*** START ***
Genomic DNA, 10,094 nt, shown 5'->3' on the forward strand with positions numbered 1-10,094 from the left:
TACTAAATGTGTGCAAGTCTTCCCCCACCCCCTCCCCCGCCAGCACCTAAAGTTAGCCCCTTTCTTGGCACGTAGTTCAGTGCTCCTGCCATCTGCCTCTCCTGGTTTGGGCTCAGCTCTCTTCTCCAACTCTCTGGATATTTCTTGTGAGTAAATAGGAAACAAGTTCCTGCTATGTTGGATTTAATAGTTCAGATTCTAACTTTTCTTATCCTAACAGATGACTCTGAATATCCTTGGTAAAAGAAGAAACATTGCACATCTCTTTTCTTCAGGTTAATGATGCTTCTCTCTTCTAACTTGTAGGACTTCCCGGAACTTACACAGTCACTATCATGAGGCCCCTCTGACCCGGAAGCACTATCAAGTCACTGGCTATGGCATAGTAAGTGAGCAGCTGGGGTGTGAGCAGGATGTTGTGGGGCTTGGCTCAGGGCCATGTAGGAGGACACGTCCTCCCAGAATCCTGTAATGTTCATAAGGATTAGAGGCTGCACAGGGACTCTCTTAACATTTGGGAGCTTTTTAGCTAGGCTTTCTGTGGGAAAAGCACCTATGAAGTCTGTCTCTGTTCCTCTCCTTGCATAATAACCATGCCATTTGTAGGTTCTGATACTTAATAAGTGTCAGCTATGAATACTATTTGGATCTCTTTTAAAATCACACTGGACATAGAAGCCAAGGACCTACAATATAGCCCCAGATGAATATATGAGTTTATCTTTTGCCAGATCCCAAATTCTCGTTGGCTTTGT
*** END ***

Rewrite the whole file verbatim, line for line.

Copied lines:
Genomic DNA, 10,094 nt, shown 5'->3' on the forward strand with positions numbered 1-10,094 from the left:
TACTAAATGTGTGCAAGTCTTCCCCCACCCCCTCCCCCGCCAGCACCTAAAGTTAGCCCCTTTCTTGGCACGTAGTTCAGTGCTCCTGCCATCTGCCTCTCCTGGTTTGGGCTCAGCTCTCTTCTCCAACTCTCTGGATATTTCTTGTGAGTAAATAGGAAACAAGTTCCTGCTATGTTGGATTTAATAGTTCAGATTCTAACTTTTCTTATCCTAACAGATGACTCTGAATATCCTTGGTAAAAGAAGAAACATTGCACATCTCTTTTCTTCAGGTTAATGATGCTTCTCTCTTCTAACTTGTAGGACTTCCCGGAACTTACACAGTCACTATCATGAGGCCCCTCTGACCCGGAAGCACTATCAAGTCACTGGCTATGGCATAGTAAGTGAGCAGCTGGGGTGTGAGCAGGATGTTGTGGGGCTTGGCTCAGGGCCATGTAGGAGGACACGTCCTCCCAGAATCCTGTAATGTTCATAAGGATTAGAGGCTGCACAGGGACTCTCTTAACATTTGGGAGCTTTTTAGCTAGGCTTTCTGTGGGAAAAGCACCTATGAAGTCTGTCTCTGTTCCTCTCCTTGCATAATAACCATGCCATTTGTAGGTTCTGATACTTAATAAGTGTCAGCTATGAATACTATTTGGATCTCTTTTAAAATCACACTGGACATAGAAGCCAAGGACCTACAATATAGCCCCAGATGAATATATGAGTTTATCTTTTGCCAGATCCCAAATTCTCGTTGGCTTTGT